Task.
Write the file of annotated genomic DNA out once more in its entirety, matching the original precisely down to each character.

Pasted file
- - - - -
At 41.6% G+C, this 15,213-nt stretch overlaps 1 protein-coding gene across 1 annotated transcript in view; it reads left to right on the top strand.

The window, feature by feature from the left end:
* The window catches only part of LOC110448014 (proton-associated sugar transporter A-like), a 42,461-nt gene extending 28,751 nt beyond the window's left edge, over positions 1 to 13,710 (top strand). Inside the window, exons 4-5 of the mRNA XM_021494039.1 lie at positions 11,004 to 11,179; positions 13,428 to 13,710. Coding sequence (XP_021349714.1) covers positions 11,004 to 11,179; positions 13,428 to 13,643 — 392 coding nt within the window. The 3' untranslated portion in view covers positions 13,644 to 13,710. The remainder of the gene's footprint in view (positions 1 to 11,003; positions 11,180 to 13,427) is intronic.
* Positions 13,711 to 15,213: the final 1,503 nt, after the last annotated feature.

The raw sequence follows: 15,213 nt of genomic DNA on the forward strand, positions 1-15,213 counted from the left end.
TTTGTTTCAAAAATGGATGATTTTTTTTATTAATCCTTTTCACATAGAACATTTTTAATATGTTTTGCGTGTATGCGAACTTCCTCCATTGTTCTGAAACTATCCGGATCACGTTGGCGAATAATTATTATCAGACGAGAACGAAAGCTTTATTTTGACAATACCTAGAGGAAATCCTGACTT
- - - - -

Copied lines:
At 41.6% G+C, this 15,213-nt stretch overlaps 1 protein-coding gene across 1 annotated transcript in view; it reads left to right on the top strand.

The window, feature by feature from the left end:
* The window catches only part of LOC110448014 (proton-associated sugar transporter A-like), a 42,461-nt gene extending 28,751 nt beyond the window's left edge, over positions 1 to 13,710 (top strand). Inside the window, exons 4-5 of the mRNA XM_021494039.1 lie at positions 11,004 to 11,179; positions 13,428 to 13,710. Coding sequence (XP_021349714.1) covers positions 11,004 to 11,179; positions 13,428 to 13,643 — 392 coding nt within the window. The 3' untranslated portion in view covers positions 13,644 to 13,710. The remainder of the gene's footprint in view (positions 1 to 11,003; positions 11,180 to 13,427) is intronic.
* Positions 13,711 to 15,213: the final 1,503 nt, after the last annotated feature.

The raw sequence follows: 15,213 nt of genomic DNA on the forward strand, positions 1-15,213 counted from the left end.
TTTGTTTCAAAAATGGATGATTTTTTTTATTAATCCTTTTCACATAGAACATTTTTAATATGTTTTGCGTGTATGCGAACTTCCTCCATTGTTCTGAAACTATCCGGATCACGTTGGCGAATAATTATTATCAGACGAGAACGAAAGCTTTATTTTGACAATACCTAGAGGAAATCCTGACTT